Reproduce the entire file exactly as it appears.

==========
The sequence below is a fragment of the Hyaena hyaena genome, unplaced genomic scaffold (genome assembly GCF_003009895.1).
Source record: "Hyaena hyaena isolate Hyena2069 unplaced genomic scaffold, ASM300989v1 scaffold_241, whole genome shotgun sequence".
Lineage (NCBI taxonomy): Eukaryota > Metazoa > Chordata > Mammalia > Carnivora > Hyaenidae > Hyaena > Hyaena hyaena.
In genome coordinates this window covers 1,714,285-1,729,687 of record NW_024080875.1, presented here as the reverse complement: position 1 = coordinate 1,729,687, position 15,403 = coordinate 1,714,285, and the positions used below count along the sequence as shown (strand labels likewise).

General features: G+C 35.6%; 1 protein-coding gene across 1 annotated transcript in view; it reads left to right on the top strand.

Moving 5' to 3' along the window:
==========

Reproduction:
The sequence below is a fragment of the Hyaena hyaena genome, unplaced genomic scaffold (genome assembly GCF_003009895.1).
Source record: "Hyaena hyaena isolate Hyena2069 unplaced genomic scaffold, ASM300989v1 scaffold_241, whole genome shotgun sequence".
Lineage (NCBI taxonomy): Eukaryota > Metazoa > Chordata > Mammalia > Carnivora > Hyaenidae > Hyaena > Hyaena hyaena.
In genome coordinates this window covers 1,714,285-1,729,687 of record NW_024080875.1, presented here as the reverse complement: position 1 = coordinate 1,729,687, position 15,403 = coordinate 1,714,285, and the positions used below count along the sequence as shown (strand labels likewise).

General features: G+C 35.6%; 1 protein-coding gene across 1 annotated transcript in view; it reads left to right on the top strand.

Moving 5' to 3' along the window: